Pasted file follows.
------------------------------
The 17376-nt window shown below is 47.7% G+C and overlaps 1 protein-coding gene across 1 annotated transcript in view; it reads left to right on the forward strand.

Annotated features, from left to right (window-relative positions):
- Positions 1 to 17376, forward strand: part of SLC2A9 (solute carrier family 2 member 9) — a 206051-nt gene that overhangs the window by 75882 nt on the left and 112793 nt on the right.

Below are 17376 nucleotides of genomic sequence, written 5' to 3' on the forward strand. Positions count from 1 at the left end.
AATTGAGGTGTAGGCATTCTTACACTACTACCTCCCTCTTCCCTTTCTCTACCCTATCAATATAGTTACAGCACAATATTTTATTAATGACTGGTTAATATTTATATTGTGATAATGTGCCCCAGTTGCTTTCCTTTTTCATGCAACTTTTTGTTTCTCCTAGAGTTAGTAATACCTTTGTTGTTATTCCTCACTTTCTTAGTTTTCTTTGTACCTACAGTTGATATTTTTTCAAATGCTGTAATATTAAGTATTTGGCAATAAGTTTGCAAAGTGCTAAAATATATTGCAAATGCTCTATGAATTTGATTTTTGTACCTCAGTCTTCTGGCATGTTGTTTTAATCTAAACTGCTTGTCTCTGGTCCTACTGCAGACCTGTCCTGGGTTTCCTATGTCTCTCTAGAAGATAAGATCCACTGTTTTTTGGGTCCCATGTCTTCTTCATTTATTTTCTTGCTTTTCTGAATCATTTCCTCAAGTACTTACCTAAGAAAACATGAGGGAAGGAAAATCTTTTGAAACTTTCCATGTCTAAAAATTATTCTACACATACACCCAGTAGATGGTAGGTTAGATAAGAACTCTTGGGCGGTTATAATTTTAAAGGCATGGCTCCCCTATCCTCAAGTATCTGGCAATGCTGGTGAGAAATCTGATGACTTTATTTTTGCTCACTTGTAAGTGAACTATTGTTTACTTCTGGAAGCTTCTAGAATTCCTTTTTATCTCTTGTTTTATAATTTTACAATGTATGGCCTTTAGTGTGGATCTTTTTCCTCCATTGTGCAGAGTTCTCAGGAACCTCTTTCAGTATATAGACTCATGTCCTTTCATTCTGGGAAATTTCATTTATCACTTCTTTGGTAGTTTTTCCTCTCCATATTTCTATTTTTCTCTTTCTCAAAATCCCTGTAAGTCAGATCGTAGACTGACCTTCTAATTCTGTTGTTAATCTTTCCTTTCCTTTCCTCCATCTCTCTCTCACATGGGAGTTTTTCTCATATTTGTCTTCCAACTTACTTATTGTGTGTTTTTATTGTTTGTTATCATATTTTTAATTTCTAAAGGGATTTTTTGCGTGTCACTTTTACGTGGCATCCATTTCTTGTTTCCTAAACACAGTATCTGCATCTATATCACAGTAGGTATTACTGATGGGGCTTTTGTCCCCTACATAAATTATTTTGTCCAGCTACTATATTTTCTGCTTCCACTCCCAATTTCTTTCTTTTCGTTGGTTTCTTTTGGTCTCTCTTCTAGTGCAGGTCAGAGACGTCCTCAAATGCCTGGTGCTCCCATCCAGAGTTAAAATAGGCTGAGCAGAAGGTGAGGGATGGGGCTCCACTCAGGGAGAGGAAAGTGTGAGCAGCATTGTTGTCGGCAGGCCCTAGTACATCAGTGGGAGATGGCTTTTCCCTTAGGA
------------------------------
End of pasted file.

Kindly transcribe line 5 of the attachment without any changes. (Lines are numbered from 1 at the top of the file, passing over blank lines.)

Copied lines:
AATTGAGGTGTAGGCATTCTTACACTACTACCTCCCTCTTCCCTTTCTCTACCCTATCAATATAGTTACAGCACAATATTTTATTAATGACTGGTTAATATTTATATTGTGATAATGTGCCCCAGTTGCTTTCCTTTTTCATGCAACTTTTTGTTTCTCCTAGAGTTAGTAATACCTTTGTTGTTATTCCTCACTTTCTTAGTTTTCTTTGTACCTACAGTTGATATTTTTTCAAATGCTGTAATATTAAGTATTTGGCAATAAGTTTGCAAAGTGCTAAAATATATTGCAAATGCTCTATGAATTTGATTTTTGTACCTCAGTCTTCTGGCATGTTGTTTTAATCTAAACTGCTTGTCTCTGGTCCTACTGCAGACCTGTCCTGGGTTTCCTATGTCTCTCTAGAAGATAAGATCCACTGTTTTTTGGGTCCCATGTCTTCTTCATTTATTTTCTTGCTTTTCTGAATCATTTCCTCAAGTACTTACCTAAGAAAACATGAGGGAAGGAAAATCTTTTGAAACTTTCCATGTCTAAAAATTATTCTACACATACACCCAGTAGATGGTAGGTTAGATAAGAACTCTTGGGCGGTTATAATTTTAAAGGCATGGCTCCCCTATCCTCAAGTATCTGGCAATGCTGGTGAGAAATCTGATGACTTTATTTTTGCTCACTTGTAAGTGAACTATTGTTTACTTCTGGAAGCTTCTAGAATTCCTTTTTATCTCTTGTTTTATAATTTTACAATGTATGGCCTTTAGTGTGGATCTTTTTCCTCCATTGTGCAGAGTTCTCAGGAACCTCTTTCAGTATATAGACTCATGTCCTTTCATTCTGGGAAATTTCATTTATCACTTCTTTGGTAGTTTTTCCTCTCCATATTTCTATTTTTCTCTTTCTCAAAATCCCTGTAAGTCAGATCGTAGACTGACCTTCTAATTCTGTTGTTAATCTTTCCTTTCCTTTCCTCCATCTCTCTCTCACATGGGAGTTTTTCTCATATTTGTCTTCCAACTTACTTATTGTGTGTTTTTATTGTTTGTTATCATATTTTTAATTTCTAAAGGGATTTTTTGCGTGTCACTTTTACGTGGCATCCATTTCTTGTTTCCTAAACACAGTATCTGCATCTATATCACAGTAGGTATTACTGATGGGGCTTTTGTCCCCTACATAAATTATTTTGTCCAGCTACTATATTTTCTGCTTCCACTCCCAATTTCTTTCTTTTCGTTGGTTTCTTTTGGTCTCTCTTCTAGTGCAGGTCAGAGACGTCCTCAAATGCCTGGTGCTCCCATCCAGAGTTAAAATAGGCTGAGCAGAAGGTGAGGGATGGGGCTCCACTCAGGGAGAGGAAAGTGTGAGCAGCATTGTTGTCGGCAGGCCCTAGTACATCAGTGGGAGATGGCTTTTCCCTTAGGA